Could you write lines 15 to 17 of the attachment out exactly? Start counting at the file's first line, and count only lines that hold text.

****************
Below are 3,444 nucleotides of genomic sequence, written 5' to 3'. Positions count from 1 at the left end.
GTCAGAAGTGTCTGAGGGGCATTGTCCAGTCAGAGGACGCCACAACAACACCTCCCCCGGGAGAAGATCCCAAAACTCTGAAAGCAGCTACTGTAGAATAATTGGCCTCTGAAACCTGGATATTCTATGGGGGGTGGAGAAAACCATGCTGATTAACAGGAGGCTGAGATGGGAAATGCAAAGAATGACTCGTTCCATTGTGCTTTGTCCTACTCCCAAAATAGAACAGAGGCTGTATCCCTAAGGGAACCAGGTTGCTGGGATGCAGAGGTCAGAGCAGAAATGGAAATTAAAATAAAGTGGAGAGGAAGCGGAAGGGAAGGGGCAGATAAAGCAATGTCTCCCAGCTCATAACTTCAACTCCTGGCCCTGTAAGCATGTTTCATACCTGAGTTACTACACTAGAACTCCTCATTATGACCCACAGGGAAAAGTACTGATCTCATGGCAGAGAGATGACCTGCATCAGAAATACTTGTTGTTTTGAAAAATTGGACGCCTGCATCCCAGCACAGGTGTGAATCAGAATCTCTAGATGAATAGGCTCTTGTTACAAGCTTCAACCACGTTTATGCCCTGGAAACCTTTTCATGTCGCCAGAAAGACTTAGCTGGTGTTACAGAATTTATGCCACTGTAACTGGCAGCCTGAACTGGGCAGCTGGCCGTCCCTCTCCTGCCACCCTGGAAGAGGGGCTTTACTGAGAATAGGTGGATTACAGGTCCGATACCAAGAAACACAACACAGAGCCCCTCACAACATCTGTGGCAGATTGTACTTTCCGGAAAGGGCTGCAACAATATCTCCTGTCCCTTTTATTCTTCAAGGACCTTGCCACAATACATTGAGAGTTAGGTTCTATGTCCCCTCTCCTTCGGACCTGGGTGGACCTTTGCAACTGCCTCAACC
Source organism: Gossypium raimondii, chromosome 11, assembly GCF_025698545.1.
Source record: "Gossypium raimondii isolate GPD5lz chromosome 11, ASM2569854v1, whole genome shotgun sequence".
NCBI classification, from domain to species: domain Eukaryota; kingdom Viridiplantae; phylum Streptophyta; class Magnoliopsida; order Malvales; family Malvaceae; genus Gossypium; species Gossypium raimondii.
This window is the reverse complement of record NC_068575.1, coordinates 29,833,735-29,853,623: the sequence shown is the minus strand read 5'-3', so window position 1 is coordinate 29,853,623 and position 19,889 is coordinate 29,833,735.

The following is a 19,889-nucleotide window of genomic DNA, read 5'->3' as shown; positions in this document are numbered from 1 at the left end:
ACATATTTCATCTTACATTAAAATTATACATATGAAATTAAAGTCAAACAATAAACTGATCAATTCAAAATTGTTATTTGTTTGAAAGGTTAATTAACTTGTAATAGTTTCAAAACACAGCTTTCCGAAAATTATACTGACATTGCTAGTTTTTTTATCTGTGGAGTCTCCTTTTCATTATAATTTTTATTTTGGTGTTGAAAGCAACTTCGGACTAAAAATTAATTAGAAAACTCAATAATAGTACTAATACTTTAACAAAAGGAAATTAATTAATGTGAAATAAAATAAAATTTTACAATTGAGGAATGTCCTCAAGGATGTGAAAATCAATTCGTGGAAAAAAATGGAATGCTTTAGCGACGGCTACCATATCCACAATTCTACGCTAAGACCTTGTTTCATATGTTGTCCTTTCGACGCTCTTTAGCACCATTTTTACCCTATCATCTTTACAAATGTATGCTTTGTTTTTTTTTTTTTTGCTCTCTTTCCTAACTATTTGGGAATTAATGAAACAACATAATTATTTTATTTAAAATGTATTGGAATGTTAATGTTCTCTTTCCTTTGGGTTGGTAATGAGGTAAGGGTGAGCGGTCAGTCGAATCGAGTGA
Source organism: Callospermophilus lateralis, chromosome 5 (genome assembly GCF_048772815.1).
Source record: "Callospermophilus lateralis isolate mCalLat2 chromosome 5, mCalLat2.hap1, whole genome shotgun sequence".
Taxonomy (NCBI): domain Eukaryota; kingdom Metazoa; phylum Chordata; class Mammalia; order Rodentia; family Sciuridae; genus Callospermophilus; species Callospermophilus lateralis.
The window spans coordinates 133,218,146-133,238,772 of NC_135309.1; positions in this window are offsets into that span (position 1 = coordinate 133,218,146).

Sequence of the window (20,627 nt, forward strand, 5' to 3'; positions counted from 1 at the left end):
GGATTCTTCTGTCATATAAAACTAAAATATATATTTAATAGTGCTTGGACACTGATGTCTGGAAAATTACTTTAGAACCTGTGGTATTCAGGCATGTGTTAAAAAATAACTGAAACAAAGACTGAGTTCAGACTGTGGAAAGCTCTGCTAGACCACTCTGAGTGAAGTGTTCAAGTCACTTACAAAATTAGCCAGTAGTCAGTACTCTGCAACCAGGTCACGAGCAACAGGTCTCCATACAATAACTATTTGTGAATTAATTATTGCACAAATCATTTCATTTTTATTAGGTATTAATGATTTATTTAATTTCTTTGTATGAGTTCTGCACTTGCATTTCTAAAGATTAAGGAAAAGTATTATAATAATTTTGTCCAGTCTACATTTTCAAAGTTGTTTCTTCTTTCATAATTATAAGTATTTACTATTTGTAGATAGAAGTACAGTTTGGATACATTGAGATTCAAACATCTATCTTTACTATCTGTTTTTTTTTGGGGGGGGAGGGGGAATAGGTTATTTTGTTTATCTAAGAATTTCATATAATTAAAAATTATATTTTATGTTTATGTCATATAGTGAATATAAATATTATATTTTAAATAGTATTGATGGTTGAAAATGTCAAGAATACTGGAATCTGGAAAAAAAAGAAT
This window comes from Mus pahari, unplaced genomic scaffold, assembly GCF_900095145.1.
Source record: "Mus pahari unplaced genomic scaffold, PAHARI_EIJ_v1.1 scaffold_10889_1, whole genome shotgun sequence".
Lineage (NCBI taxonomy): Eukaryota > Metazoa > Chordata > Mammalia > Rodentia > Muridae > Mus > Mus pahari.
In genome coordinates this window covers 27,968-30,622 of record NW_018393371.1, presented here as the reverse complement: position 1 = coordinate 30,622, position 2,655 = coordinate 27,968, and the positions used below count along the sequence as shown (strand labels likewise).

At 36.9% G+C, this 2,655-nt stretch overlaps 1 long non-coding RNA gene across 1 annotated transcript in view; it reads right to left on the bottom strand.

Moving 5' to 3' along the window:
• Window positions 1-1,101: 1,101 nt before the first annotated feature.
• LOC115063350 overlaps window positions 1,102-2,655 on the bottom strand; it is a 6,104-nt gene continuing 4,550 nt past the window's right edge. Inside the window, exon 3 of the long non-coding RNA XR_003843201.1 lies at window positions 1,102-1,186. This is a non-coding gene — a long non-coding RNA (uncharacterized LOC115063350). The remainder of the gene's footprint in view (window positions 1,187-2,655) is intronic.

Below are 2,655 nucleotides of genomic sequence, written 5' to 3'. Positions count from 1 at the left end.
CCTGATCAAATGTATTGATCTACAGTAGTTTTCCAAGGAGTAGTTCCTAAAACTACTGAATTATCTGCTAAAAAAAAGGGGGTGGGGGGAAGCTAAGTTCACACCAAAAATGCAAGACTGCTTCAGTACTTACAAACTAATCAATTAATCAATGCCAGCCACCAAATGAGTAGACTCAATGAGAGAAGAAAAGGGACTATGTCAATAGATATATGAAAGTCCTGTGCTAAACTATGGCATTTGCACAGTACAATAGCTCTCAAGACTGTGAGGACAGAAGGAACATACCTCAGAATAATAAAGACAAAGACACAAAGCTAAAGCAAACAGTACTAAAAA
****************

This window comes from Mus pahari, unplaced genomic scaffold, assembly GCF_900095145.1.
Source record: "Mus pahari unplaced genomic scaffold, PAHARI_EIJ_v1.1 scaffold_10889_1, whole genome shotgun sequence".
Lineage (NCBI taxonomy): Eukaryota > Metazoa > Chordata > Mammalia > Rodentia > Muridae > Mus > Mus pahari.